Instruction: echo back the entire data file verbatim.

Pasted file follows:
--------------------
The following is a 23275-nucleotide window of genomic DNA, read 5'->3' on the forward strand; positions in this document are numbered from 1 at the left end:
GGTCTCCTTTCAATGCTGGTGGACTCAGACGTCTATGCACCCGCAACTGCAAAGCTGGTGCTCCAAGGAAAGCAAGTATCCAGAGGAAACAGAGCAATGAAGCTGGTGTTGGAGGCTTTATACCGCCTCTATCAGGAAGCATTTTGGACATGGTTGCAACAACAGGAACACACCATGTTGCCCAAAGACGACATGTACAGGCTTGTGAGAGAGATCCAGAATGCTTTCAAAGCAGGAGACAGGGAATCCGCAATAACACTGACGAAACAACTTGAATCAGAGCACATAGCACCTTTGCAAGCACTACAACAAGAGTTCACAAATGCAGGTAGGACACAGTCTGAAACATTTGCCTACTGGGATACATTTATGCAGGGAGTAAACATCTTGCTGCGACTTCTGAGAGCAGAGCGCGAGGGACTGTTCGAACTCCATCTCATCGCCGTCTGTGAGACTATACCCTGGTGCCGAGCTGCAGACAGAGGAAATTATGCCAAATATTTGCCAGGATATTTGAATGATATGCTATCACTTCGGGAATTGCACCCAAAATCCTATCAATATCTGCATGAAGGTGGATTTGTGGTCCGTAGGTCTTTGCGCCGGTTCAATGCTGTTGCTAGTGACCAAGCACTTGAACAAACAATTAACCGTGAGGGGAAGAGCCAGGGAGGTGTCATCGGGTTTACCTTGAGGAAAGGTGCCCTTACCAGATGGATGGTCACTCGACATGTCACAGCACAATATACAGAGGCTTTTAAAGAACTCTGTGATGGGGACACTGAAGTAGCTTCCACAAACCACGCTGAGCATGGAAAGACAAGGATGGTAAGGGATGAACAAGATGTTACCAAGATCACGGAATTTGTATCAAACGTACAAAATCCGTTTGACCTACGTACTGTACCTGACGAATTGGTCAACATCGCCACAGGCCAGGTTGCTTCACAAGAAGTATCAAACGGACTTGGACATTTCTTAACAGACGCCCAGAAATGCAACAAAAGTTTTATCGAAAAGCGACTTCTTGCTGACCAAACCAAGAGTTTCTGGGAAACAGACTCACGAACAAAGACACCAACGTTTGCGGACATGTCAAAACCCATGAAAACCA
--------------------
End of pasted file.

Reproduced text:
The following is a 23275-nucleotide window of genomic DNA, read 5'->3' on the forward strand; positions in this document are numbered from 1 at the left end:
GGTCTCCTTTCAATGCTGGTGGACTCAGACGTCTATGCACCCGCAACTGCAAAGCTGGTGCTCCAAGGAAAGCAAGTATCCAGAGGAAACAGAGCAATGAAGCTGGTGTTGGAGGCTTTATACCGCCTCTATCAGGAAGCATTTTGGACATGGTTGCAACAACAGGAACACACCATGTTGCCCAAAGACGACATGTACAGGCTTGTGAGAGAGATCCAGAATGCTTTCAAAGCAGGAGACAGGGAATCCGCAATAACACTGACGAAACAACTTGAATCAGAGCACATAGCACCTTTGCAAGCACTACAACAAGAGTTCACAAATGCAGGTAGGACACAGTCTGAAACATTTGCCTACTGGGATACATTTATGCAGGGAGTAAACATCTTGCTGCGACTTCTGAGAGCAGAGCGCGAGGGACTGTTCGAACTCCATCTCATCGCCGTCTGTGAGACTATACCCTGGTGCCGAGCTGCAGACAGAGGAAATTATGCCAAATATTTGCCAGGATATTTGAATGATATGCTATCACTTCGGGAATTGCACCCAAAATCCTATCAATATCTGCATGAAGGTGGATTTGTGGTCCGTAGGTCTTTGCGCCGGTTCAATGCTGTTGCTAGTGACCAAGCACTTGAACAAACAATTAACCGTGAGGGGAAGAGCCAGGGAGGTGTCATCGGGTTTACCTTGAGGAAAGGTGCCCTTACCAGATGGATGGTCACTCGACATGTCACAGCACAATATACAGAGGCTTTTAAAGAACTCTGTGATGGGGACACTGAAGTAGCTTCCACAAACCACGCTGAGCATGGAAAGACAAGGATGGTAAGGGATGAACAAGATGTTACCAAGATCACGGAATTTGTATCAAACGTACAAAATCCGTTTGACCTACGTACTGTACCTGACGAATTGGTCAACATCGCCACAGGCCAGGTTGCTTCACAAGAAGTATCAAACGGACTTGGACATTTCTTAACAGACGCCCAGAAATGCAACAAAAGTTTTATCGAAAAGCGACTTCTTGCTGACCAAACCAAGAGTTTCTGGGAAACAGACTCACGAACAAAGACACCAACGTTTGCGGACATGTCAAAACCCATGAAAACCA